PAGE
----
Alabama lawmakers face a legislative calendar this year with about 50 — yes 50 — education-related bills.
And many of the people drafting those laws haven't been inside a classroom since they were students themselves.
"People tend to think that they're experts in education because they were educated," says Kira Aaron, an English teacher at Vestavia Hills High School, just outside Birmingham. "And so, since they've sat in a classroom, they know what's going on, and how to best tell us what to do."
Turns out a lot of teachers feel that way, not just in this state but across the country. Alabama's teacher of the year, Jennifer Brown, was at a national conference when an idea struck her.
"The teacher of the year from Arizona was talking about inviting legislators into her classroom and what a great experience it had been," Brown says. "And I'd just never thought to do it."
When she got home, she went full-steam ahead, on email, Twitter and Facebook, inviting legislators in and encouraging fellow teachers to do the same.
The lawmakers turned Brown down at first, but eventually, several took her up on it.
The result: Students at Vestavia Hills High lean over lab tables with state Rep. Matt Fridy, giving him a refresher on how to balance chemical equations. State Sen. Jabo Waggoner, who's been in the legislature for half a century, learns 3-D design, reads The Scarlet Letter, and talks about time in German class. The politicians also hear about the school's challenges — a shortage of special education teachers and kids with little parental support; and its successes — students winning national contests or getting scholarships.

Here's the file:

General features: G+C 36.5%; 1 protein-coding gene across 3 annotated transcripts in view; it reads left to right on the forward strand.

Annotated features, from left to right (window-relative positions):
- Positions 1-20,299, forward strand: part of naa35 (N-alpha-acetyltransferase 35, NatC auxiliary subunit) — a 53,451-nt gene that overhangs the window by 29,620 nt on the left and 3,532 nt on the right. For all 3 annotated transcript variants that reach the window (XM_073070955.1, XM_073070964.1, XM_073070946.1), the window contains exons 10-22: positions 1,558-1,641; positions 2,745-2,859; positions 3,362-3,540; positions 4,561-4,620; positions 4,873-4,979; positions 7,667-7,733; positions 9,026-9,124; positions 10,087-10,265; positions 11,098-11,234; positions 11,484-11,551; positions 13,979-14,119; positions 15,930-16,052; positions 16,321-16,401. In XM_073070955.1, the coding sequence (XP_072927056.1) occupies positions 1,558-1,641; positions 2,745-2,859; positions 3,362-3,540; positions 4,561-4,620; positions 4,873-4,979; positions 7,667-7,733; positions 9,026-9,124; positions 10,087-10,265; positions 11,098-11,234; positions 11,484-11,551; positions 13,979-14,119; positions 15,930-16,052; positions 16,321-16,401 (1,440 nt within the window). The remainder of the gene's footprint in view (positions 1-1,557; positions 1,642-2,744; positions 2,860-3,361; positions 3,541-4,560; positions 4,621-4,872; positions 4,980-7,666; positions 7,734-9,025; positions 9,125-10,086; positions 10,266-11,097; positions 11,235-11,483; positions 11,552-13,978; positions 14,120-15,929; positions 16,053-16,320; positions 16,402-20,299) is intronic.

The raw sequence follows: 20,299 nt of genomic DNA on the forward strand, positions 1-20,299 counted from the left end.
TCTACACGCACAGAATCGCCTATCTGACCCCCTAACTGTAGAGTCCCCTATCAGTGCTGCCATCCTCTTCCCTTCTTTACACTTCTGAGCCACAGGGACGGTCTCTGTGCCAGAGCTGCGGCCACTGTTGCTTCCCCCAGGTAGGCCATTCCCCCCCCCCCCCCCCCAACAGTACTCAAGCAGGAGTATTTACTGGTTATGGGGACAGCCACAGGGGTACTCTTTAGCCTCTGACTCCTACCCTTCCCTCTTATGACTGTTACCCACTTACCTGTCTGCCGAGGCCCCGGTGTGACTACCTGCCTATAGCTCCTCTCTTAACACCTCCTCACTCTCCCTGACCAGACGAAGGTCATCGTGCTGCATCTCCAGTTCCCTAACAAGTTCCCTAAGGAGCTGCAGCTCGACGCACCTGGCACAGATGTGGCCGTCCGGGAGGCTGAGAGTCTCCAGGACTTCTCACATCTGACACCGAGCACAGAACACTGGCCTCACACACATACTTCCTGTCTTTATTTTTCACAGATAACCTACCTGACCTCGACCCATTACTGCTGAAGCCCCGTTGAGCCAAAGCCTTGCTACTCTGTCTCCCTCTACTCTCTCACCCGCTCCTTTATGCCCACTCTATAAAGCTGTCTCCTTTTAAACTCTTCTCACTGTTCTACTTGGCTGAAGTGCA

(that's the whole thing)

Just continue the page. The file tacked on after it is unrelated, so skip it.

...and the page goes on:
"There's so much that they do that we don't get to have a say in," says 10th-grader Ellen Walton. "So getting to actually interact with them means a lot."
For teachers though, having a legislator watch can be intimidating. It's new territory for most politicians, too.
"We don't go where we're not invited," says Waggoner, adding that he's been in countless schools, but not in the classrooms. "What we do is go into the principal's office and give them a check. And have our picture made."
He and Fridy say Brown's invitation to see actual teaching was different.
"This is probably the most important thing we do as elected officials: deal with our school systems and education systems in this state," says Waggoner.
So Brown is trying to start a movement to get more lawmakers into classrooms. Waggoner calls his visit an "eye-opener."
"It'll pay off, I promise you," he says to Brown before heading out the door.
"I think it's great. They need to know what we're doing here in order to make policies that are beneficial to our students," says Kira Aaron. "The choices that they make really do have an impact on what we can and can't do."
ROBERT SIEGEL, HOST:
Here's an idea - people who make laws that govern schools should actually know what goes on in the classroom. Some teachers in Alabama like that idea so much they sent an invitation to their state lawmakers. Dan Carsen of WBHM in Birmingham reports.
DAN CARSEN, BYLINE: Here's the problem teachers are trying to address.
KIRA AARON: People tend to think that they're experts in education because they were educated.
CARSEN: Kira Aaron's an English teacher at Vestavia Hills High School just outside Birmingham.